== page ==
Republic of Thieves, by Scott Lynch
I finally finished this several weeks ago. After putting it down for a while because it stopped drawing me through. I got back into it pretty quickly, especially once the secondary plot really got going.

I love the world that Lynch has built, both in the close details and the sense of continental history and relationships. It is brilliant and lovely to read a second world fantasy that has a deep cultural life and history. And, having watched the West Wing, the politics in this book was a lot of fun.

I didn’t always properly follow exactly what the untagged dialogue was about, but it was clear enough in the end to understand how things were when the story ended. I think that this book sets up the rest of the series really well. Having seen how large the scope of the world and the story is, the ‘Locke barely escaping while his scheme collapses around him’ story could not have reasonably sustained an ongoing story over four more books. I would have read them and they would have been good, but I am definitely intrigued by how this going to develop.

Phryne Fisher Mysteries, by Kerry Greenwood
I have read seven, and I can’t remember them separately enough to discuss them individually, but in general: They are light and delightful. The story and the narrative carry me along so well. Phryne’s point of view is a lot of fun and occasionally pointed. Other people’s views of Phryne are delightful.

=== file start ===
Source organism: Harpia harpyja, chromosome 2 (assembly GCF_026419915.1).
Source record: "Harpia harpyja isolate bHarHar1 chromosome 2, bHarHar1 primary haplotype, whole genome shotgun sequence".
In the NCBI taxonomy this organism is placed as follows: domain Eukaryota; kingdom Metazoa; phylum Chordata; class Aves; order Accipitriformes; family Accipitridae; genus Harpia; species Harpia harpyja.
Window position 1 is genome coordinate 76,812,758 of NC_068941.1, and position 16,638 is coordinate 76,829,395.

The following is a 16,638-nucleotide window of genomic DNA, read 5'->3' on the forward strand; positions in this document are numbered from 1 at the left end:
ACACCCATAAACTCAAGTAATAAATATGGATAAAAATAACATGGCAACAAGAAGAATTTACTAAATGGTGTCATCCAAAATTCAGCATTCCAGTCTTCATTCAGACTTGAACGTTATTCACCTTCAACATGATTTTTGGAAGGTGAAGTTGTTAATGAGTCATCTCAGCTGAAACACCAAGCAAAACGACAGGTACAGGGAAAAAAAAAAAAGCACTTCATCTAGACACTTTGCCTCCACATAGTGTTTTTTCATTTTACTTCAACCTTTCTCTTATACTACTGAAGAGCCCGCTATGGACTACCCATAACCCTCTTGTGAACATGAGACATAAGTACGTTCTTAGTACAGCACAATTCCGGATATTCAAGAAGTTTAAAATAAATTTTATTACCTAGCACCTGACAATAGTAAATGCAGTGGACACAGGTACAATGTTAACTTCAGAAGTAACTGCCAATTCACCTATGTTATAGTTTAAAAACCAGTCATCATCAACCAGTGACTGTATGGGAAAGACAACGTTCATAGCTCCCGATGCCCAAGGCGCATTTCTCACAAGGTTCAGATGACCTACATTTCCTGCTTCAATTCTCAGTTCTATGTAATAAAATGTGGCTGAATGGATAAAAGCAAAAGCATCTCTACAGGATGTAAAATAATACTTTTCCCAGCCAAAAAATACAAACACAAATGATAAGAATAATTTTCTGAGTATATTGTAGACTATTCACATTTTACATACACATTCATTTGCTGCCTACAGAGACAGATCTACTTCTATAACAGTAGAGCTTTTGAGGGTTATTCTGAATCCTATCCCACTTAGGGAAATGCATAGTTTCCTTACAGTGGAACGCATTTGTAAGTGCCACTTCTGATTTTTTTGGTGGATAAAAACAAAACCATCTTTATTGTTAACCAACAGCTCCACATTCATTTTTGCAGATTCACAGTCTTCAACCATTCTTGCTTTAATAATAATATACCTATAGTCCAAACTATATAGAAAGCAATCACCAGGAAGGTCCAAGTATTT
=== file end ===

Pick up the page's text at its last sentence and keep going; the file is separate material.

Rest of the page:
Ruddy Gore made me get out my Gilbert and Sullivan again, reminding why I like Pirates and Mikado so much.

Blood and Circuses has a trans character and an intersex character. Both rang very true to me (although I obviously can’t speak directly to the representation of intersex issues), and I appreciated that both were living lives celebrated by the narrative. Mr Christopher, the intersex character, is the murder victim, but we do get his voice through his diary. Also, in a book when one character talks about another, the subject being discussed is the one who takes up the page. In a tv series, it is the one talking who is the focus.

Greenwood’s balance of characters and ‘issues’ is also apparent in The Green Hill Murder where as well as the sociopathic possibly/presumed to be gay character and the investigation/blackmail of gay characters, which reifies the social censure of homosexuality, there is a happily co-habiting lesbian couple in a small country town.

I will pick the next one up when I’m finished with the current couple of books. They are safe reading, which is saying a lot and is a great relief.

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